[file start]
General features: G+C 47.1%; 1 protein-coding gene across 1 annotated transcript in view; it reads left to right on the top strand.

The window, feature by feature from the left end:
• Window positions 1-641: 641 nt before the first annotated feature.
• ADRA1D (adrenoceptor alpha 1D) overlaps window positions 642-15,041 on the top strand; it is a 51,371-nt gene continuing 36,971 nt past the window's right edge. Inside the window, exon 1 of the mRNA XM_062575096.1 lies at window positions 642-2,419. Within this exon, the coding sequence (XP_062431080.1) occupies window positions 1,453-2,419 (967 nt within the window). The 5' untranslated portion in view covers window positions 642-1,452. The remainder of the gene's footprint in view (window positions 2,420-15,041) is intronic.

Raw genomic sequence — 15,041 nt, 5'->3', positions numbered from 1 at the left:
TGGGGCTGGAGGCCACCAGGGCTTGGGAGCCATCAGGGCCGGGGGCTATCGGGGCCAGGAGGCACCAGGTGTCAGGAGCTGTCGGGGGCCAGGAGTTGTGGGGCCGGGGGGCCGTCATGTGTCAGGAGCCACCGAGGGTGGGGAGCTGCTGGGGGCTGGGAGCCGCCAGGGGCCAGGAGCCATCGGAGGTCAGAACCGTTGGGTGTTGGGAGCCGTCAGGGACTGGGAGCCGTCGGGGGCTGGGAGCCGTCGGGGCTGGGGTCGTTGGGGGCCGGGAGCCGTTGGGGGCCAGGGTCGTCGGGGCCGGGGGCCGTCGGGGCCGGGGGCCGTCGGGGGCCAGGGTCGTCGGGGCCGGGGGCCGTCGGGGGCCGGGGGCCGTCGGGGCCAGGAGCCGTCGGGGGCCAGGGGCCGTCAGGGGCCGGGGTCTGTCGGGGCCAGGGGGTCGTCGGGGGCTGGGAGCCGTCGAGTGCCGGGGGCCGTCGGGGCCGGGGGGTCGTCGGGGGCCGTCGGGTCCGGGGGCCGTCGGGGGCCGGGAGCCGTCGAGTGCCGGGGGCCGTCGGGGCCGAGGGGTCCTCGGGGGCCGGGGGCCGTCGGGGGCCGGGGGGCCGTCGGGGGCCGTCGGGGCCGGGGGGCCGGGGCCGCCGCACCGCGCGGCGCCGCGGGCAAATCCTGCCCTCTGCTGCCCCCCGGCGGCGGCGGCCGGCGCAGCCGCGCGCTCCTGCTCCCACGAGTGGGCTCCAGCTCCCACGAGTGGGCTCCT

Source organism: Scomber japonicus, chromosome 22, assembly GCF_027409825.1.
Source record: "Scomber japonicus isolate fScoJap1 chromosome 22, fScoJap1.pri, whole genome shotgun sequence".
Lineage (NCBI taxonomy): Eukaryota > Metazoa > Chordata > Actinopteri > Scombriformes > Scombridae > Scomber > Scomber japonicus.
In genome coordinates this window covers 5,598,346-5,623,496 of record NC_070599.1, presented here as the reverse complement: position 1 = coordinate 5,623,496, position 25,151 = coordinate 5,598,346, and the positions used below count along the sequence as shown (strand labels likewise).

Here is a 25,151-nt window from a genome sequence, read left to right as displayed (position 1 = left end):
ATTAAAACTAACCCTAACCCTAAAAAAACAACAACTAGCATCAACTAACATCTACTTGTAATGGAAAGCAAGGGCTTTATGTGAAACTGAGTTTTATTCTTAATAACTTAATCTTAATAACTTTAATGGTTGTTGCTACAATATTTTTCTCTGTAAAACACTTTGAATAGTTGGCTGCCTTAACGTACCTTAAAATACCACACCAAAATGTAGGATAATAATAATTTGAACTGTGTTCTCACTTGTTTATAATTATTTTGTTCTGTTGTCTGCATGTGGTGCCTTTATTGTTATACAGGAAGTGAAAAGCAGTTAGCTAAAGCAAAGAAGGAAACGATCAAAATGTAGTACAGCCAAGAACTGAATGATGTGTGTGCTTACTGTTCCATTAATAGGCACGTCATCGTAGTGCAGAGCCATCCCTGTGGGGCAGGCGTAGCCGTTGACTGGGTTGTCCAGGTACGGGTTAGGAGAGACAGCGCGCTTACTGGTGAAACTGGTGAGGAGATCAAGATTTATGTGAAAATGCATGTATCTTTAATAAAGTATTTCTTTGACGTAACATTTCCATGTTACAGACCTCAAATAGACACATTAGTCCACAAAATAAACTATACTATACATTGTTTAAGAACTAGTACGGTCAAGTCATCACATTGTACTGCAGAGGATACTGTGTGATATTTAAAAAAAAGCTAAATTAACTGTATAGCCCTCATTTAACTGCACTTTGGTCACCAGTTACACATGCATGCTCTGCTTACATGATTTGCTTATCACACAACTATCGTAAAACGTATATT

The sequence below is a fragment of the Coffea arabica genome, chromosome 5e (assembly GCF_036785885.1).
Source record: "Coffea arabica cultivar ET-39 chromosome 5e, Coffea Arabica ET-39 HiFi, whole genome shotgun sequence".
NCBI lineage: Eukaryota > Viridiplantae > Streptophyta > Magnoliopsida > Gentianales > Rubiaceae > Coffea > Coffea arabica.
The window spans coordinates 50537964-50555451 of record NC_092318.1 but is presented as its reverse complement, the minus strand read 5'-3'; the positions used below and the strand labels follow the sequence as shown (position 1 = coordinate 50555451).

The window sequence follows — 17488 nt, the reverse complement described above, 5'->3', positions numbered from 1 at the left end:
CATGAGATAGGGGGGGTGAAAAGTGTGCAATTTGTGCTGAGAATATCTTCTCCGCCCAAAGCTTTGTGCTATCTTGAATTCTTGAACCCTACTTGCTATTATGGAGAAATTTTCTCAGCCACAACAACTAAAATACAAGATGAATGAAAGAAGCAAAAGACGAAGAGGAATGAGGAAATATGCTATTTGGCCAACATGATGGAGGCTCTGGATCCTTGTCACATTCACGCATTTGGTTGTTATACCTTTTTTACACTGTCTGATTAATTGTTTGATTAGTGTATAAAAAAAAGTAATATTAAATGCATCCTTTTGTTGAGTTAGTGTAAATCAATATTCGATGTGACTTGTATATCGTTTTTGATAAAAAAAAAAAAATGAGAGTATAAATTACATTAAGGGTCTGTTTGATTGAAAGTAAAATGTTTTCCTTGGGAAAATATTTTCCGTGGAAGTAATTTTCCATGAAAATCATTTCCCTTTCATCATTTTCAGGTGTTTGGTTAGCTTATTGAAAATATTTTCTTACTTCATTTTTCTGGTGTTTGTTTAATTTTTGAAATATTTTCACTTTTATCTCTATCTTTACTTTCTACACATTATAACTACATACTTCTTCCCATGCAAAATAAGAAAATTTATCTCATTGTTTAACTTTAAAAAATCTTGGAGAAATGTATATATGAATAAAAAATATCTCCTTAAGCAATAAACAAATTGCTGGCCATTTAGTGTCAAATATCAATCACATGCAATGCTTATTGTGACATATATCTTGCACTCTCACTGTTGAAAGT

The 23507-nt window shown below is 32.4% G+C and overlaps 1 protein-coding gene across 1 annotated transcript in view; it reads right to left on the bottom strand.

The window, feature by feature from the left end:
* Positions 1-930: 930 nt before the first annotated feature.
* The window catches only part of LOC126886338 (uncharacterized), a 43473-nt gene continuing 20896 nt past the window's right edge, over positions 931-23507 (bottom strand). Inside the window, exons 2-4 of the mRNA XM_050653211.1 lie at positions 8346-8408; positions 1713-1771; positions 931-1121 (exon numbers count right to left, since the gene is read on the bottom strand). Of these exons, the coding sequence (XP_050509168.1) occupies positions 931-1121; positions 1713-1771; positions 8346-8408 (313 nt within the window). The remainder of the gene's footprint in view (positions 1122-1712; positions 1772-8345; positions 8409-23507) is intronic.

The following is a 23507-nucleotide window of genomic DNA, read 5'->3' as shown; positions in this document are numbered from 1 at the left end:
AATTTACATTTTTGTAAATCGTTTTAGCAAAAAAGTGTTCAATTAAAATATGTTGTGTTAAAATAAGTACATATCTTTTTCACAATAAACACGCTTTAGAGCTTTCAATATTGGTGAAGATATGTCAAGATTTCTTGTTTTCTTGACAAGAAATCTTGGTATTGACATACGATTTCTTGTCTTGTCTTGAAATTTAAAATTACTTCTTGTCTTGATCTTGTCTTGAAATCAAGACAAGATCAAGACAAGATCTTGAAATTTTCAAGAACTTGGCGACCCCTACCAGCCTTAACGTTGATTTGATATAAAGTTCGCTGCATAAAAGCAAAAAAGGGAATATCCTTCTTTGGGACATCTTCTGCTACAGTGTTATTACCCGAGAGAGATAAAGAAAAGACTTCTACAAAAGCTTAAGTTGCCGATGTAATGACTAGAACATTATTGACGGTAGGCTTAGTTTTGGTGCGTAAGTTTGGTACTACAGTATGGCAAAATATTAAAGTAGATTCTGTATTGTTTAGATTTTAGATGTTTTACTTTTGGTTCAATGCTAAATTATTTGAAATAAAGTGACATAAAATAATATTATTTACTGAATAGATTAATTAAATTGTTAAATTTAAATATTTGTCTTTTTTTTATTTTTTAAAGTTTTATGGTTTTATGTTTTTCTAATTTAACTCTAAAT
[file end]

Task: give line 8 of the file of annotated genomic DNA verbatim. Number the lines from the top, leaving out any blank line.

Source record: "Scomber japonicus isolate fScoJap1 chromosome 22, fScoJap1.pri, whole genome shotgun sequence".